In late March, heads of state from 44 African countries met in Kigali, Rwanda to sign the framework agreement forming a new African Continental Free Trade Area (AfCFTA). If the agreement is ratified by all 55 member states of the African Union, the AfCFTA would establish one of the largest free trade areas in the world, covering over 1.2 billion people and $2.5 trillion in GDP.
Under the AfCFTA, African leaders aim to create a single continental market for goods and services, as well as a single customs union similar to that of the EU. It is hoped that these efforts will harmonize trade liberalization at the sub-regional and continental level, thus driving employment and boosting African economies.
Signatory countries will commit to removing tariffs on 90 percent of goods. According to research from Antoine Bouët, Lionel Cosnard, and David Laborde of IFPRI, Africa remains the least open continent in the world in terms of overall import duties, with average tariffs on agricultural goods reaching as high as 19.58 percent and tariffs on non-agricultural goods averaging 8.3 percent. African countries also continue to impose high duties on trade with each other – overall intracontinental import tariffs on both agricultural and non-agricultural goods average 8.62 percent, the highest intracontinental trade tariff in the world.
The UN Economic Commission on Africa (UNECA) has estimated that by removing intra-continental tariffs, the AfCFTA could increase intra-continental trade by 52 percent. This growth in trade may help the region’s manufacturing sector become more competitive, promoting economic diversification and accelerating industrial development.
Increased intra-regional trade, particularly of agricultural goods and services, formed a major cornerstone of the 2014 Malabo Declaration, which set a goal to triple agricultural trade within the region by 2025. Many African countries already belong to regional economic communities (RECs), such as the East Africa Community and the Economic Community of West African States, which aim to integrate economies and liberalize trade at the sub-regional level.
However, many RECs face low levels of compliance with trade policies by member states, as well as other challenges, and have not been able to fulfill their goals of economic integration. In addition, many countries are members of multiple RECs, sometimes with overlapping or conflicting targets and policies, which limits these organizations’ effectiveness. It is hoped that a more comprehensive, continent-wide agreement will accelerate the region’s trade integration.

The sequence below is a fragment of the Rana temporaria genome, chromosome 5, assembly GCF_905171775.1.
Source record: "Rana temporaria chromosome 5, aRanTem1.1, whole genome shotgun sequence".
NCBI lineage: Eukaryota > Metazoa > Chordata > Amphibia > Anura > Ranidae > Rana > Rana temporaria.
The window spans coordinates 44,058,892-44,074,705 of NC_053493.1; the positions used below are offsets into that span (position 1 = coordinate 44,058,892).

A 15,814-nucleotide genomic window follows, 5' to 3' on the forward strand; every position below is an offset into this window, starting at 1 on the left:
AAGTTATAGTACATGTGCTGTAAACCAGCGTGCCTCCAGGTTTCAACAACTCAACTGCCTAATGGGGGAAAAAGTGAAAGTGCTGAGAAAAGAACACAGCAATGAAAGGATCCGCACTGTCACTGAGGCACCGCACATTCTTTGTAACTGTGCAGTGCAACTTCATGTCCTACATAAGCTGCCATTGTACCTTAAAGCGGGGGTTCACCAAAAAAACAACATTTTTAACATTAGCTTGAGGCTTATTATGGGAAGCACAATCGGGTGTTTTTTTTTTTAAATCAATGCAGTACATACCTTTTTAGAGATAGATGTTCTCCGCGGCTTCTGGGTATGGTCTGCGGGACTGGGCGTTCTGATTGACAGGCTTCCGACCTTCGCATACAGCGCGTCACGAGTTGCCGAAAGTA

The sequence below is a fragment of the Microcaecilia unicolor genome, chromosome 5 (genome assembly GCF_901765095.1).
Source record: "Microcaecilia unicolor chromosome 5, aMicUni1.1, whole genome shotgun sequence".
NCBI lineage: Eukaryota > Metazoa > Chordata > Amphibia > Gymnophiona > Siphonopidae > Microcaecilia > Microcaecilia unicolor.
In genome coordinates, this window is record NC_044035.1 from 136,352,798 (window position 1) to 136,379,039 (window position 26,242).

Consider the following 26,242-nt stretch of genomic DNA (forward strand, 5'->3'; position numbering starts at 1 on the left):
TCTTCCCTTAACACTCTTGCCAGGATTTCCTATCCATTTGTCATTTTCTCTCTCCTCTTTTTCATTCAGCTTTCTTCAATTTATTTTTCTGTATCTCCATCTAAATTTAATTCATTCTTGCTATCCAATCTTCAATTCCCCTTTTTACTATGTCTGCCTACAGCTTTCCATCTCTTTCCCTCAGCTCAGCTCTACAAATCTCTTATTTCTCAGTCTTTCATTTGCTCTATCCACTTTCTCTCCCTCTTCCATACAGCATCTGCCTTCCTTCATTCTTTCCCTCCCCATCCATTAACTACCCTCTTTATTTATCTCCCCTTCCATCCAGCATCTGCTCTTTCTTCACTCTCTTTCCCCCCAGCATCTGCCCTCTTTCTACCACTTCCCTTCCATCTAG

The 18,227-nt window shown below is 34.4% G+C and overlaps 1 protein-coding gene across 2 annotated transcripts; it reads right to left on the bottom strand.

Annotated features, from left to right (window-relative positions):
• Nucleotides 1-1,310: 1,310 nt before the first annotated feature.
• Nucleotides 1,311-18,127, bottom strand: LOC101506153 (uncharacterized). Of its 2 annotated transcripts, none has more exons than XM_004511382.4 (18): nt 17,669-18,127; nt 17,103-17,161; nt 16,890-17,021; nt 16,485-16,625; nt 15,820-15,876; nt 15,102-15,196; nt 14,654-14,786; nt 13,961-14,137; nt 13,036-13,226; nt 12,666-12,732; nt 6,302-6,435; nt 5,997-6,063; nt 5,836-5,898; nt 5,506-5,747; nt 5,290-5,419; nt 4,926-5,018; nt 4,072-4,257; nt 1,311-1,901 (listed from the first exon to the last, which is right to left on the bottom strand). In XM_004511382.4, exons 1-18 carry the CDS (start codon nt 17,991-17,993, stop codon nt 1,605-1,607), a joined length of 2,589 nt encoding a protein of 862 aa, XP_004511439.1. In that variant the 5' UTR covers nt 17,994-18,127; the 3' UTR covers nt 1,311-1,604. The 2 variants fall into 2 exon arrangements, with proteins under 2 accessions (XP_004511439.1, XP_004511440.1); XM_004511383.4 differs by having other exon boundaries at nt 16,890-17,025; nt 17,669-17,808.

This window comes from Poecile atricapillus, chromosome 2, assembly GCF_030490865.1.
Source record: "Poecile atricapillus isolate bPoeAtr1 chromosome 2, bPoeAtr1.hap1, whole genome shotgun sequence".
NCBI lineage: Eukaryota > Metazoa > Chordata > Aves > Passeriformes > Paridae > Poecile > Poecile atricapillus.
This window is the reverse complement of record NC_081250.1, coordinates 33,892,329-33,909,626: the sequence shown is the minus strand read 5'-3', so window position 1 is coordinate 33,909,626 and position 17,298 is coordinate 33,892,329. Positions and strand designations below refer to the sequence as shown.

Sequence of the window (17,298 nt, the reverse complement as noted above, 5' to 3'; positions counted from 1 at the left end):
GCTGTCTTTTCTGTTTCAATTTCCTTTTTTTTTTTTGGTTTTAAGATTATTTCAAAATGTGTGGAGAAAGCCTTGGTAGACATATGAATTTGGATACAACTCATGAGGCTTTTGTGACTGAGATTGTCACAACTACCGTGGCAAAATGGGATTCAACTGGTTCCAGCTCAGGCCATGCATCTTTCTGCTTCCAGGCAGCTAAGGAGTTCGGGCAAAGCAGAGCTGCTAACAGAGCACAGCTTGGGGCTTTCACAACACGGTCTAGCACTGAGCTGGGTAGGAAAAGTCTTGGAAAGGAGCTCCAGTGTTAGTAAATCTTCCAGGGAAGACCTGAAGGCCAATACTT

While important, “tariffs only paint part of the picture of trade in Africa,” Laborde points out. Other non-tariff factors also impede trade liberalization in the region, including export restrictions, onerous border and customs requirements, and sanitary and phytosanitary standards. In DR Congo, for example, meeting border and documentary compliance requirements can take agricultural exporters as many as 50 days – the equivalent of an ad valorem export tax of more than 156 percent for their products.
These high barriers to trade have two important consequences in Africa. First, many individual traders cross the borders at official custom posts with quantities of goods so small that custom officers do not control this flow. This type of trade represents a significant proportion of official trade in the region. In Uganda, the Bureau of Statistics has concluded that between 2005 and 2015, these informal exports made up between 14.1% and 34.5% of total Ugandan exports. Reports on underinvoicing, underpricing, or misclassifying trade across borders are also numerous.